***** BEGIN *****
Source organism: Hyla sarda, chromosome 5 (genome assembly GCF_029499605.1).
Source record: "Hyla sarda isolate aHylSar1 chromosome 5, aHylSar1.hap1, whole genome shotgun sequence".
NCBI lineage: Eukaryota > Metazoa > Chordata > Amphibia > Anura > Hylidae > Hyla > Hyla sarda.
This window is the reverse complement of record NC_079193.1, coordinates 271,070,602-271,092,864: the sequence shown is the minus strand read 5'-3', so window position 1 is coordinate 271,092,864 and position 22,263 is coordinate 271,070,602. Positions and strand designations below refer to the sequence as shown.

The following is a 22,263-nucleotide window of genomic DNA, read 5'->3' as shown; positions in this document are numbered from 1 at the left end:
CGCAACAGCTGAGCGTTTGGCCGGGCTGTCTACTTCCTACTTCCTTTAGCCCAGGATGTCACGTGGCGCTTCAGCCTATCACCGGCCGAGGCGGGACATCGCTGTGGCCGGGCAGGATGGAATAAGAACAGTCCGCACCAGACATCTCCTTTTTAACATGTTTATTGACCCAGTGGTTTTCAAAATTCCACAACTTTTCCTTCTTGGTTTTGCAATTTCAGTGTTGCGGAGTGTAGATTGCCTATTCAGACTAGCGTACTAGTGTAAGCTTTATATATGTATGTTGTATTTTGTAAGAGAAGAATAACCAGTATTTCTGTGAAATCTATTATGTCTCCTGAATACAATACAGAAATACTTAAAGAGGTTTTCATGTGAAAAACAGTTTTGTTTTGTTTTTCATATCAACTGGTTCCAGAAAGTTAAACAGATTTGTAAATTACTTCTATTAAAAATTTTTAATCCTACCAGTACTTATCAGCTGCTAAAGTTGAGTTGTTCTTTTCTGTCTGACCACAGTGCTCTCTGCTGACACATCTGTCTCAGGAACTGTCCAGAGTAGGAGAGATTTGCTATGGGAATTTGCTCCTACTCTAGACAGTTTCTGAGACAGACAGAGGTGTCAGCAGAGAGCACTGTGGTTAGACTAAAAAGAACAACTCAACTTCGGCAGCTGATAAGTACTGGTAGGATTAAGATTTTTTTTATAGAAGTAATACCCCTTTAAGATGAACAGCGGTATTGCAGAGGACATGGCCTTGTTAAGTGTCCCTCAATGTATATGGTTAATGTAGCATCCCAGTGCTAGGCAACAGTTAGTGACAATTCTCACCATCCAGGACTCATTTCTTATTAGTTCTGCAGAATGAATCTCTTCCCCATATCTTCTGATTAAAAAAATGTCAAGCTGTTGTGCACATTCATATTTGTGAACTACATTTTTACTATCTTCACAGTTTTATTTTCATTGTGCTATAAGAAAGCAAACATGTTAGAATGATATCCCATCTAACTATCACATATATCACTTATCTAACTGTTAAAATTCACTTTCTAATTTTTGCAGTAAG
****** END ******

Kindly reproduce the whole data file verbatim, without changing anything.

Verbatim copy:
Source organism: Hyla sarda, chromosome 5 (genome assembly GCF_029499605.1).
Source record: "Hyla sarda isolate aHylSar1 chromosome 5, aHylSar1.hap1, whole genome shotgun sequence".
NCBI lineage: Eukaryota > Metazoa > Chordata > Amphibia > Anura > Hylidae > Hyla > Hyla sarda.
This window is the reverse complement of record NC_079193.1, coordinates 271,070,602-271,092,864: the sequence shown is the minus strand read 5'-3', so window position 1 is coordinate 271,092,864 and position 22,263 is coordinate 271,070,602. Positions and strand designations below refer to the sequence as shown.

The following is a 22,263-nucleotide window of genomic DNA, read 5'->3' as shown; positions in this document are numbered from 1 at the left end:
CGCAACAGCTGAGCGTTTGGCCGGGCTGTCTACTTCCTACTTCCTTTAGCCCAGGATGTCACGTGGCGCTTCAGCCTATCACCGGCCGAGGCGGGACATCGCTGTGGCCGGGCAGGATGGAATAAGAACAGTCCGCACCAGACATCTCCTTTTTAACATGTTTATTGACCCAGTGGTTTTCAAAATTCCACAACTTTTCCTTCTTGGTTTTGCAATTTCAGTGTTGCGGAGTGTAGATTGCCTATTCAGACTAGCGTACTAGTGTAAGCTTTATATATGTATGTTGTATTTTGTAAGAGAAGAATAACCAGTATTTCTGTGAAATCTATTATGTCTCCTGAATACAATACAGAAATACTTAAAGAGGTTTTCATGTGAAAAACAGTTTTGTTTTGTTTTTCATATCAACTGGTTCCAGAAAGTTAAACAGATTTGTAAATTACTTCTATTAAAAATTTTTAATCCTACCAGTACTTATCAGCTGCTAAAGTTGAGTTGTTCTTTTCTGTCTGACCACAGTGCTCTCTGCTGACACATCTGTCTCAGGAACTGTCCAGAGTAGGAGAGATTTGCTATGGGAATTTGCTCCTACTCTAGACAGTTTCTGAGACAGACAGAGGTGTCAGCAGAGAGCACTGTGGTTAGACTAAAAAGAACAACTCAACTTCGGCAGCTGATAAGTACTGGTAGGATTAAGATTTTTTTTATAGAAGTAATACCCCTTTAAGATGAACAGCGGTATTGCAGAGGACATGGCCTTGTTAAGTGTCCCTCAATGTATATGGTTAATGTAGCATCCCAGTGCTAGGCAACAGTTAGTGACAATTCTCACCATCCAGGACTCATTTCTTATTAGTTCTGCAGAATGAATCTCTTCCCCATATCTTCTGATTAAAAAAATGTCAAGCTGTTGTGCACATTCATATTTGTGAACTACATTTTTACTATCTTCACAGTTTTATTTTCATTGTGCTATAAGAAAGCAAACATGTTAGAATGATATCCCATCTAACTATCACATATATCACTTATCTAACTGTTAAAATTCACTTTCTAATTTTTGCAGTAAG